top of page

At Loops of Learning we unravel society's threads, igniting inspiration for positive change. Join us in shaping a better tomorrow.


Updated: May 29

Thanks to all those that came to the fabulous night we hosted with Loud Whispers at Supernormal in Melbourne on Thursday 23rd May. We were lucky to have Nick Kennedy of the Workplace Planning Insitute and Domenic Brasacchio of Cloudera, convene a thought provoking conversation about their experiences on the myths about AI and jobs.

The key takeaways from the evening were:

  • Many large organisations are looking to employ AI to displace routine and repetitive tasks, not jobs, and improve staff engagement by providing the space for more creative and meaningful work.

  • When we consider exponential growth of technology it's hard to predict exactly where we're heading with regards to the potential of AI but it's clear workforce needs will shift to AI development, maintenance and oversight. There will also be a need to develop skills at all levels, as Nick stated: "AI might not take your job, but someone who knows how to use it will!"

  • The productivity gains that some large organisations are banking on will also mean there could be unemployment. We're already seeing most mining operations now operate in fully automated contexts, but this has resulted in a shift of capabilities, not a shift in numbers. However, is everyone capable of retraining and what happens to those left behind? As we talk about a just-transition in climate contexts for sustainable energy solutions, we should also be talking about just-transitions for AI workforces. There is also a need for sector specific strategies.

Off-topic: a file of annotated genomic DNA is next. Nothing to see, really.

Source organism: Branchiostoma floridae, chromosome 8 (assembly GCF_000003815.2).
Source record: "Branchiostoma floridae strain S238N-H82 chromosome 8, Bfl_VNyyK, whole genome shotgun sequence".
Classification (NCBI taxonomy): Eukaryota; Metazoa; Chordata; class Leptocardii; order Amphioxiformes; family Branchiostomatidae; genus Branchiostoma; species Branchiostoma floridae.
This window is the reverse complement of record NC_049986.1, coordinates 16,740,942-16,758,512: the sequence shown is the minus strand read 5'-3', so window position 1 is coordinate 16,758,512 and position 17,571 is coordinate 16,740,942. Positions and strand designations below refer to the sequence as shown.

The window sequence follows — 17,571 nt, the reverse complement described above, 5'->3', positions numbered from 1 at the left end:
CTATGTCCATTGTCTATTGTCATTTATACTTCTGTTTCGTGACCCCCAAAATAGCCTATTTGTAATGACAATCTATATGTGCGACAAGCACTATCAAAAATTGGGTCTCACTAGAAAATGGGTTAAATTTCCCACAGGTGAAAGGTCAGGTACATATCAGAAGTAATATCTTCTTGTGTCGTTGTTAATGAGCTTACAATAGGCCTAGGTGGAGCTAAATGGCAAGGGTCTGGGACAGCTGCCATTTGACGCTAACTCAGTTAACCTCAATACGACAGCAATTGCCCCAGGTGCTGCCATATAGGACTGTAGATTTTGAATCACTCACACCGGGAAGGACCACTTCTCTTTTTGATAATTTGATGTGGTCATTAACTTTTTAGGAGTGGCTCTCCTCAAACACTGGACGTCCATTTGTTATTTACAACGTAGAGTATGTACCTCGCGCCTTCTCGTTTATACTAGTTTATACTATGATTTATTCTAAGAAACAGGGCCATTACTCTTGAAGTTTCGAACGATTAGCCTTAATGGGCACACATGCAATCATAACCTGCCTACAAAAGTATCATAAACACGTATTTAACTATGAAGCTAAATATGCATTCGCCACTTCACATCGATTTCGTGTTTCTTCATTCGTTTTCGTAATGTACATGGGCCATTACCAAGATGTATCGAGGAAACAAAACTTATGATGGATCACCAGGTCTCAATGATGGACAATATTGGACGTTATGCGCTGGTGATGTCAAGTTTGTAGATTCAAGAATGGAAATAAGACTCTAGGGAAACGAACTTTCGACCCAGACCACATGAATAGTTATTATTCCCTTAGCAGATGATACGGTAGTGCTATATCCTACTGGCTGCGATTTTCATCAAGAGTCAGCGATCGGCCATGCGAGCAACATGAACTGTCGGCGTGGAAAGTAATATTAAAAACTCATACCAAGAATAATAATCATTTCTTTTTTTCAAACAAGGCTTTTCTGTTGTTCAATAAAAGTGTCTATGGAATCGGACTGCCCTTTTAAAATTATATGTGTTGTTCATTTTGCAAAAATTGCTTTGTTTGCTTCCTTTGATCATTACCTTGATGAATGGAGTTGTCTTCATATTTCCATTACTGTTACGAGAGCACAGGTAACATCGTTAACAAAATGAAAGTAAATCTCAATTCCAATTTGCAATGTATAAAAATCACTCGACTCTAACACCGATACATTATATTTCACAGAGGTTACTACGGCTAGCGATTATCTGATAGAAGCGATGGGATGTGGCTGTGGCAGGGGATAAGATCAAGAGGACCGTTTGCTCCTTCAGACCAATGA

• There are still some workplaces where people have not even heard of ChatGPT. Is it the reponsibility of employers to make sure their staff do not become digitally excluded from society? It seems clear that at the very least policies might be required to ensure equitable access to AI and the new opportunities it creates.

  • Australia is most certainly behind the eight ball on AI developments, but if you're interested in wanting to know more, you could start by checking international patents to see what we need to prepare for with regards to innovation.

  • Education is responding to the need to prepare for a society with a lot more AI use, by improving the building of critical thinking skills from primary school up.

  • There is a need for all organisations to embrace ethical guidelines for AI use and to make sure governance frameworks are in place to manage impacts. Making sure a sound data strategy is in place is a good first step.

  • AI is still predominately seen as an augmentation to human capabilities. The human-AI collaboration shift will likely force organisational redesigns and a need to understand new ways of decision making. Building trust and accountability in AI models will be key.